Blason   Abbey of Saint-Joseph de Clairval

21150 Flavigny-sur-Ozerain


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September 14, 2016
Feast of the Exaltation of the Holy Cross

Dear Friend of Saint Joseph Abbey,

“Without those who have gone before us, we would be nothing,” Zita of Bourbon-Parma used to say, thinking of her mother and aunts, exemplary and radiant women, princesses of the royal family of Portugal. Their maxim was: “Nothing lasts in this world, nothing is more uncertain than temporal power. What counts is love, and nothing else”. But Zita s gratitude was above all for her husband Charles of Habsburg-Lorraine, great-nephew of the Emperor Francis Joseph of Austria. Having become emperor himself in the turmoil of the First World War, Charles, faithfully supported by his wife, attempted the impossible—to bring peace back to his people and to the entire world. He died in exile in 1922, and was beatified by St John Paul II on October 21, 2004. Zita, the last empress of Europe, outlived him courageously for sixty-seven years.

The fifth of twelve children, Zita-Maria of Bourbon-Parma was born on May 9, 1892 in Pianora, Italy. She was the daughter of Robert of Parma and his second wife, Maria-Antonia de Bragance. Her family origins were often brought up: “The people of Pianora,” reported Zita, “considered us entirely theirs. Our friends in Schwarzau-am-Steinfeld considered us to be Austrians. In Chambord, we were claimed as French (the Bourbon-Parmas descend in a direct line from Louis XIV). All this appeared both strange and beautiful to us. But Papa had to set the record straight now and then: we are French royalty who have reigned over Parma.” The exercise of political power, which had long been the lot of Zita s family, should be for the common good: “For the lay faithful, political involvement is a worthy and demanding expression of the Christian commitment of service to others. The pursuit of the common good in a spirit of service, the development of justice with particular attention to situations of poverty and suffering, respect for the autonomy of earthly realities, the principle of subsidiarity, the promotion of dialogue and peace in the context of solidarity: these are the criteria that must inspire the Christian laity in their political activity” (Compendium of the Social Doctrine of the Church, CSDC, # 565).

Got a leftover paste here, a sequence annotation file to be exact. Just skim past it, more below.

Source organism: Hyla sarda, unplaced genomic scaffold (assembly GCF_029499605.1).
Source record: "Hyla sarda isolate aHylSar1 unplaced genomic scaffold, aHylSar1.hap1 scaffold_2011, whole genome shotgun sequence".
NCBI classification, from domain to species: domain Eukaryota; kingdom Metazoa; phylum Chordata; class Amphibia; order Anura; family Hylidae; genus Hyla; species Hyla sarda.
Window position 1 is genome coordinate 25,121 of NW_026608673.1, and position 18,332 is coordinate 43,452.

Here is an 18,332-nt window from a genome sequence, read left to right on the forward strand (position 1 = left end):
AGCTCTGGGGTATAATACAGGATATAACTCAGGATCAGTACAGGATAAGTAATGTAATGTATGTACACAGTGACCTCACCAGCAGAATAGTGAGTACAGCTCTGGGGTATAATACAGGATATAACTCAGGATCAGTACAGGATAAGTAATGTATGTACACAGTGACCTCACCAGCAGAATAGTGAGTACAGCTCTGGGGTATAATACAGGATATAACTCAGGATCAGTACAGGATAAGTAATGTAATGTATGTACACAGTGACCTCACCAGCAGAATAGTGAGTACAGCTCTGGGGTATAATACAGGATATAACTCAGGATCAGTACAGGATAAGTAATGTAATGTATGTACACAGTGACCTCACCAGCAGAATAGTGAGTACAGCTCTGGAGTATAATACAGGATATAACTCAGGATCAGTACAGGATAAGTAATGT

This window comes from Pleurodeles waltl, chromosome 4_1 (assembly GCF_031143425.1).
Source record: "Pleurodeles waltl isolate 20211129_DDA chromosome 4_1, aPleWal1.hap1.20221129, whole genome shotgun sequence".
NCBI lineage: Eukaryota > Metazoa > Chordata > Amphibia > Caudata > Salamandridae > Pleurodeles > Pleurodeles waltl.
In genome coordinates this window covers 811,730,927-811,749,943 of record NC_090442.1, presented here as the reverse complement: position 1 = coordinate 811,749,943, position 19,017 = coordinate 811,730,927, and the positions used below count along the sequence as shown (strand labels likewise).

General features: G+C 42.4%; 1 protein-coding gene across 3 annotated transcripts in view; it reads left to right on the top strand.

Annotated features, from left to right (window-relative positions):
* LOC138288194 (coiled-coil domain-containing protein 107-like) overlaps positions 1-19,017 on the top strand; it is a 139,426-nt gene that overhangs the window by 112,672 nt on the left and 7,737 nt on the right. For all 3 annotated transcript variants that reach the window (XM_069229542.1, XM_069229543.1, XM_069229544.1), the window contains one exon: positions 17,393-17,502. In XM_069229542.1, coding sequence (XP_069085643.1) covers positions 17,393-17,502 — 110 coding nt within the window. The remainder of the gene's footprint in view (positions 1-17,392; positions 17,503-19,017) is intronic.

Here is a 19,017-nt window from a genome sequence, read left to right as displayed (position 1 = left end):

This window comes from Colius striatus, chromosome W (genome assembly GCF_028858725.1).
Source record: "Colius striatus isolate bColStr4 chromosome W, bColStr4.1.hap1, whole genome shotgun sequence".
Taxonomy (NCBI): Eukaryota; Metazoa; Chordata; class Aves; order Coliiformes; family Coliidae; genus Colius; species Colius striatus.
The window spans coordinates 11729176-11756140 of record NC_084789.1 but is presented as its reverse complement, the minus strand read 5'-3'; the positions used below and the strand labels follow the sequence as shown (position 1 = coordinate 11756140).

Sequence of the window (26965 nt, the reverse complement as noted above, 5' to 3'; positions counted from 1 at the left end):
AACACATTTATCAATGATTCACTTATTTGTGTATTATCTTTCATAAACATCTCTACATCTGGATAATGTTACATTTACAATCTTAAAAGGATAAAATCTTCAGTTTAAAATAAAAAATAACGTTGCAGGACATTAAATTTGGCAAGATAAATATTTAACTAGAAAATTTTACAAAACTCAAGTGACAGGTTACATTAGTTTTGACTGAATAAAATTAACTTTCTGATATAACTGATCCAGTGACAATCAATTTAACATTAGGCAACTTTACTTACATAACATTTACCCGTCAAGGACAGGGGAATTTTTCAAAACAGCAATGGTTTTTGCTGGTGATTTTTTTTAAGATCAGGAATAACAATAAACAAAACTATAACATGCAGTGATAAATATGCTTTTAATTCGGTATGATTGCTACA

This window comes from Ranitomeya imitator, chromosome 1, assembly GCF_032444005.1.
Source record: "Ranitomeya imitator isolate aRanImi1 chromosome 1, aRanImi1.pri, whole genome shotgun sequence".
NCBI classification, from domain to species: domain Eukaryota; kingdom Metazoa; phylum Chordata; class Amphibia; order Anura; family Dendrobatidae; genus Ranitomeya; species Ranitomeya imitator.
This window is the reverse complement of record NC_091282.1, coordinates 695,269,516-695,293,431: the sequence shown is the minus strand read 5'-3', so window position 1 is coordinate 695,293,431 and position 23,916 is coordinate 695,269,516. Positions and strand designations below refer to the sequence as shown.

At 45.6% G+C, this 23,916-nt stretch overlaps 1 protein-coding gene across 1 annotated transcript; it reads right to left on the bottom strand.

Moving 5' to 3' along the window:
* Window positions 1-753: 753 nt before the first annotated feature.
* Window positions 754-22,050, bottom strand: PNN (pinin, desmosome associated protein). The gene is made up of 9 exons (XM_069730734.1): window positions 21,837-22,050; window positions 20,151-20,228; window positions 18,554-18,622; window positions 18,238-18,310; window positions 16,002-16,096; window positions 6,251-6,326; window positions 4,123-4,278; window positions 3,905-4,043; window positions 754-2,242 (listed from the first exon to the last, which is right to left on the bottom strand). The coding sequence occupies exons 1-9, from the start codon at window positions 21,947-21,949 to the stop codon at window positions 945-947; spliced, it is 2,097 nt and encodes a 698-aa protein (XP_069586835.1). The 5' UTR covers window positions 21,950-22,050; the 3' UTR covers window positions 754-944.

The best remedy

Zita had fond memories of her childhood: “My childhood was extremely happy and gay… The annual move from Austria to Pianora, with the return each spring to Schwarzau where we spent the summers, was for us children the major event.” She would recall: “If, during our vacation, we studied too little for the liking of our teachers, we had to sew, darn and patch. And not only our own clothes, but also those of the elderly and sick in Schwarzau.” The girls also looked after the sick who had no families: “Evenings we often came home exhausted, and had to be disinfected so as to avoid contaminating the young ones. When this cleaning lasted too long, our mother reminded us: ‘Charity is the best remedy against the risk of contagion. ”